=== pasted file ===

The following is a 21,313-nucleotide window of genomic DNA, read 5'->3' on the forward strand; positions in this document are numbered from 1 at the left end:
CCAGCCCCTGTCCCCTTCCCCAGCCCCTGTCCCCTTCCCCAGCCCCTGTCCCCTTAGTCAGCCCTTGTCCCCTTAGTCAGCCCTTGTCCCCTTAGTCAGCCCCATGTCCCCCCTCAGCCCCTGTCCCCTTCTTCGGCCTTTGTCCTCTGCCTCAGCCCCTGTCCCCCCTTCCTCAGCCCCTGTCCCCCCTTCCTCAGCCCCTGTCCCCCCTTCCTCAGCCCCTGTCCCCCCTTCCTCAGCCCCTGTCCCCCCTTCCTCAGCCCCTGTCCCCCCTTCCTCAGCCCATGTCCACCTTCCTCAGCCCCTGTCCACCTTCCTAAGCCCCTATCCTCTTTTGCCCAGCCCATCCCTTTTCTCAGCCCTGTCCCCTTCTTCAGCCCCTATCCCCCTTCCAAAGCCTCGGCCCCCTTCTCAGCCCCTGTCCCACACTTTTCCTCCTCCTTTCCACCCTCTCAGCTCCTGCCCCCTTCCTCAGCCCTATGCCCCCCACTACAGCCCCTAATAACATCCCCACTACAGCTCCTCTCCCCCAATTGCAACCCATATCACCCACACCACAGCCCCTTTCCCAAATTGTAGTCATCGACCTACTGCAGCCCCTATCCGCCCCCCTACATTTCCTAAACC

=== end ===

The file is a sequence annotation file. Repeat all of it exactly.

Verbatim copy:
The following is a 21,313-nucleotide window of genomic DNA, read 5'->3' on the forward strand; positions in this document are numbered from 1 at the left end:
CCAGCCCCTGTCCCCTTCCCCAGCCCCTGTCCCCTTCCCCAGCCCCTGTCCCCTTAGTCAGCCCTTGTCCCCTTAGTCAGCCCTTGTCCCCTTAGTCAGCCCCATGTCCCCCCTCAGCCCCTGTCCCCTTCTTCGGCCTTTGTCCTCTGCCTCAGCCCCTGTCCCCCCTTCCTCAGCCCCTGTCCCCCCTTCCTCAGCCCCTGTCCCCCCTTCCTCAGCCCCTGTCCCCCCTTCCTCAGCCCCTGTCCCCCCTTCCTCAGCCCCTGTCCCCCCTTCCTCAGCCCATGTCCACCTTCCTCAGCCCCTGTCCACCTTCCTAAGCCCCTATCCTCTTTTGCCCAGCCCATCCCTTTTCTCAGCCCTGTCCCCTTCTTCAGCCCCTATCCCCCTTCCAAAGCCTCGGCCCCCTTCTCAGCCCCTGTCCCACACTTTTCCTCCTCCTTTCCACCCTCTCAGCTCCTGCCCCCTTCCTCAGCCCTATGCCCCCCACTACAGCCCCTAATAACATCCCCACTACAGCTCCTCTCCCCCAATTGCAACCCATATCACCCACACCACAGCCCCTTTCCCAAATTGTAGTCATCGACCTACTGCAGCCCCTATCCGCCCCCCTACATTTCCTAAACC